Better impedance matching can also be achieved directly by improving the tunability (dynamic range) of the SQUID critical currents. While reducing the number of SQUIDs in each array will accomplish this by reducing geometric inductance and enhancing participation ratios, power handling will suffer. Another way to improve tunability is to more uniformly distribute the gradiometric flux across the length of the array, which reduces variation in the critical currents of the SQUIDs that make up the array. In the current layout, SQUIDs near the inside corners of the bias line couple more strongly to it, and are threaded by greater amounts of flux. Laying out the figure-eight of the bridge so that the bias line can bisect it without making turns will alleviate this problem, increase the degree to which the bridge can be imbalanced, and reduce impedance mismatch.

Finally, the instantaneous bandwidth of the TIB may also be improved by elimination of long timescale eddy currents in the chip ground plane. This can be done by altering the resistance (modifying the time) of a normal metal layer placed in the chip ground plane to break supercurrent loops.

In addition to improving the constituent components, a next-generation SSBM can also benefit from complete on-chip integration. First, on-chip superconducting hybrids can be extremely low-loss. Second, path length differences in the two arms of the network can be easily constrained to micron length scales, making them smaller than the operation wavelengths by more than four orders of magnitude. (To contrast, in our current device this path length difference is 3 mm). Suppressing path length difference far below the operation wavelength allows for simultaneous minimization of the power in the image sideband and maximization of the power in the desired sideband.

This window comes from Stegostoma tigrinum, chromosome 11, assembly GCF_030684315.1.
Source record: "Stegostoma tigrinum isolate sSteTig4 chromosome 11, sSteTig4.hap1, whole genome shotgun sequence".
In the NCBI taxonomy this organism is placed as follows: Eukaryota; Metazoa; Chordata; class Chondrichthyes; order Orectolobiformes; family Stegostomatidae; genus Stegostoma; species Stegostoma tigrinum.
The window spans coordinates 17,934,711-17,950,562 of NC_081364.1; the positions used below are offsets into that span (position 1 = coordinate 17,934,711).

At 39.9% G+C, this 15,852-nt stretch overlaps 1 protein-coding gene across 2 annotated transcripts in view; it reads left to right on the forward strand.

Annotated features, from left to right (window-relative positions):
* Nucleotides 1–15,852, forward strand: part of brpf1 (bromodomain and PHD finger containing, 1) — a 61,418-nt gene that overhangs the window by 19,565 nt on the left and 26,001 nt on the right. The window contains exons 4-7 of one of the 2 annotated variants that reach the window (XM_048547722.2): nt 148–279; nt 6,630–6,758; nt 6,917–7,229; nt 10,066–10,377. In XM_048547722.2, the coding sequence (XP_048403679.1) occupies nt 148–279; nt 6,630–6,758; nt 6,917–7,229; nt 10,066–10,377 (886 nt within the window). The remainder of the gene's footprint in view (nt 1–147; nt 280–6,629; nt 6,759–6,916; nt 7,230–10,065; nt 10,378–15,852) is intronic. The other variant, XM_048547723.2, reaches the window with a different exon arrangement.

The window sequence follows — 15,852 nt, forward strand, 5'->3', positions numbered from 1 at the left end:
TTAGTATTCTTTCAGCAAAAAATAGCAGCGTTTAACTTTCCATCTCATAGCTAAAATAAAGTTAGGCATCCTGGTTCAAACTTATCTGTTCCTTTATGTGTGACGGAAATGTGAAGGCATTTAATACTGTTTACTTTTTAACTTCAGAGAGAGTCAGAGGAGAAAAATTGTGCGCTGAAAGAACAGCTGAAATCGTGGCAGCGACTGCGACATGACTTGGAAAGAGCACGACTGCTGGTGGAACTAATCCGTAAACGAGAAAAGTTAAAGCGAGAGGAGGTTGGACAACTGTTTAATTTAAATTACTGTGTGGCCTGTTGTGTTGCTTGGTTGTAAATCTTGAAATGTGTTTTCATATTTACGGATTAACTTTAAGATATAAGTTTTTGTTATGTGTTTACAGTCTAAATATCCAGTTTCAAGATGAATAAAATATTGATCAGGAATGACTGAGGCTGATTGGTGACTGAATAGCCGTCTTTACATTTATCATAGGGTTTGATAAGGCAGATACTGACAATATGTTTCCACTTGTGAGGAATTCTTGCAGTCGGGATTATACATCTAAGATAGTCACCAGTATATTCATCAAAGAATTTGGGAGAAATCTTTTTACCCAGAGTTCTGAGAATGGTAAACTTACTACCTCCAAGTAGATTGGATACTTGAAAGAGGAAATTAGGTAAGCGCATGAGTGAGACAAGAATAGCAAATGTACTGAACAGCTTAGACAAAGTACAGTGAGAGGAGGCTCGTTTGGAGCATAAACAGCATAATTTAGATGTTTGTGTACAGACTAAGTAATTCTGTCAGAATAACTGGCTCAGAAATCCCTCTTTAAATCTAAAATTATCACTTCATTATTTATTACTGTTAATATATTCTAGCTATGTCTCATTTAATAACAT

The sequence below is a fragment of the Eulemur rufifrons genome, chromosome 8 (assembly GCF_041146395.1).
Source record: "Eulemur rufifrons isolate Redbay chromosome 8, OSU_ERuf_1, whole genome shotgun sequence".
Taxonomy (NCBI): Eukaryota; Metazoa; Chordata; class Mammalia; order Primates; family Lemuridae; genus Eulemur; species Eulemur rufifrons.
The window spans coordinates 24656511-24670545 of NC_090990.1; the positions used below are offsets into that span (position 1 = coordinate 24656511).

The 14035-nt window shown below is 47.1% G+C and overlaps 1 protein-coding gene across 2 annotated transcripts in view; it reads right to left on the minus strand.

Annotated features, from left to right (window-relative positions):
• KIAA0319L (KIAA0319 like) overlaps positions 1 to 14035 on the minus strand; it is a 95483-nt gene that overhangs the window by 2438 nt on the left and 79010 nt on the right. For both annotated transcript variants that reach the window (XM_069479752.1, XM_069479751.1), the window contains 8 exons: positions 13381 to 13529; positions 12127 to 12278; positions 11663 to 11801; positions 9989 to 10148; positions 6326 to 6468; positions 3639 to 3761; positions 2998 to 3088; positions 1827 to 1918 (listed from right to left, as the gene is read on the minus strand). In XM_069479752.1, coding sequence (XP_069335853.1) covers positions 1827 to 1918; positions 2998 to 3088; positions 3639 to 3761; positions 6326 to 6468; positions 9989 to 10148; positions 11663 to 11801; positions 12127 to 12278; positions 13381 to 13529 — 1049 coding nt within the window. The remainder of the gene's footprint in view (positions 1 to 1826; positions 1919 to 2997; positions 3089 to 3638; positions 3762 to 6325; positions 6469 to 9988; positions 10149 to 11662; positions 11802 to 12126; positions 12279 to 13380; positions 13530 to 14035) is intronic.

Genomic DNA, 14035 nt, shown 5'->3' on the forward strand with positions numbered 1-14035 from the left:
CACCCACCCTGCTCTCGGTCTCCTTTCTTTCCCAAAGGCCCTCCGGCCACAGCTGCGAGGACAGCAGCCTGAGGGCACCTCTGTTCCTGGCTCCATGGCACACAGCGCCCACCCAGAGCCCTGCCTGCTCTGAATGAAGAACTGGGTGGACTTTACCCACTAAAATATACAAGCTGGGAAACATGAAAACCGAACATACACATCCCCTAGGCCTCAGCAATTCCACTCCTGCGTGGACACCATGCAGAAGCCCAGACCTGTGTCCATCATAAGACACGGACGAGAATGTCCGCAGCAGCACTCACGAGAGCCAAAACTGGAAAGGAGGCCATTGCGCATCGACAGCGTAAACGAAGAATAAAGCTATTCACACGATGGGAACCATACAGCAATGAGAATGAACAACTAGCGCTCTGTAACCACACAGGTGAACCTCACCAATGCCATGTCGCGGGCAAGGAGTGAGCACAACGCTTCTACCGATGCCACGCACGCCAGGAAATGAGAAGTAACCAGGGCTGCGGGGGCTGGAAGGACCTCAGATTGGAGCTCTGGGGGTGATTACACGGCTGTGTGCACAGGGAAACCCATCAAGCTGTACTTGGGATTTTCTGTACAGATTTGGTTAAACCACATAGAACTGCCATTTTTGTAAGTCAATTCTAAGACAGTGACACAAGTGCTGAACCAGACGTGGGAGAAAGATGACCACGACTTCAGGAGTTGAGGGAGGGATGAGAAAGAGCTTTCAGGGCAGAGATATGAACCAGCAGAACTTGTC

A third considerable benefit of moving to a completely monolithic circuit is the recovery of an additional 3 dB of modulation gain. In the current implementation, an off-chip power splitter divides the input power and delivers it to the two on-chip TIBs. During operation, this distributed network suffers from return loss, as each TIB is mismatched from 50 Ohms during portions of the modulation period (a portion of this reflected power is dissipated in the power divider at the input, and another portion exits the device’s input as return loss). It also results in an additional 3 dB of insertion loss; when signals in the two arms of the interferometer are summed in the 90 degree hybrid, the image (undesired) sideband is dissipated in the terminated port of the hybrid.

To remedy this, we propose using a 90-degree hybrid coupler as the power-divider at the device’s input, and combining the signals in the interferometer with a one-to-one transformer. Although this layout does not recover the 3 dB of return and insertion loss at the device’s input, it eliminates the 3 dB of insertion loss from the image sideband at the output. An SSBM designed in this way could operate with a modulation gain of -3 dB.


  • Chapman et al. (2016) B. J. Chapman, B. A. Moores, E. I. Rosenthal, J. Kerckhoff, and K. W. Lehnert, Applied Physics Letters 108, 222602 (2016).
  • Riste et al. (2013) D. Riste, M. Dukalski, C. A. Watson, G. de Lange, M. J. Tiggelman, Y. M. Blanter, K. W. Lehnert, R. N. Schouten, and L. DiCarlo, Nature 502, 350 (2013).
  • Bode et al. (1945) H. W. Bode et al., Network analysis and feedback amplifier design (van Nostrand, 1945).
  • Fano (1950) R. M. Fano, Journal of the Franklin Institute 249, 57 (1950).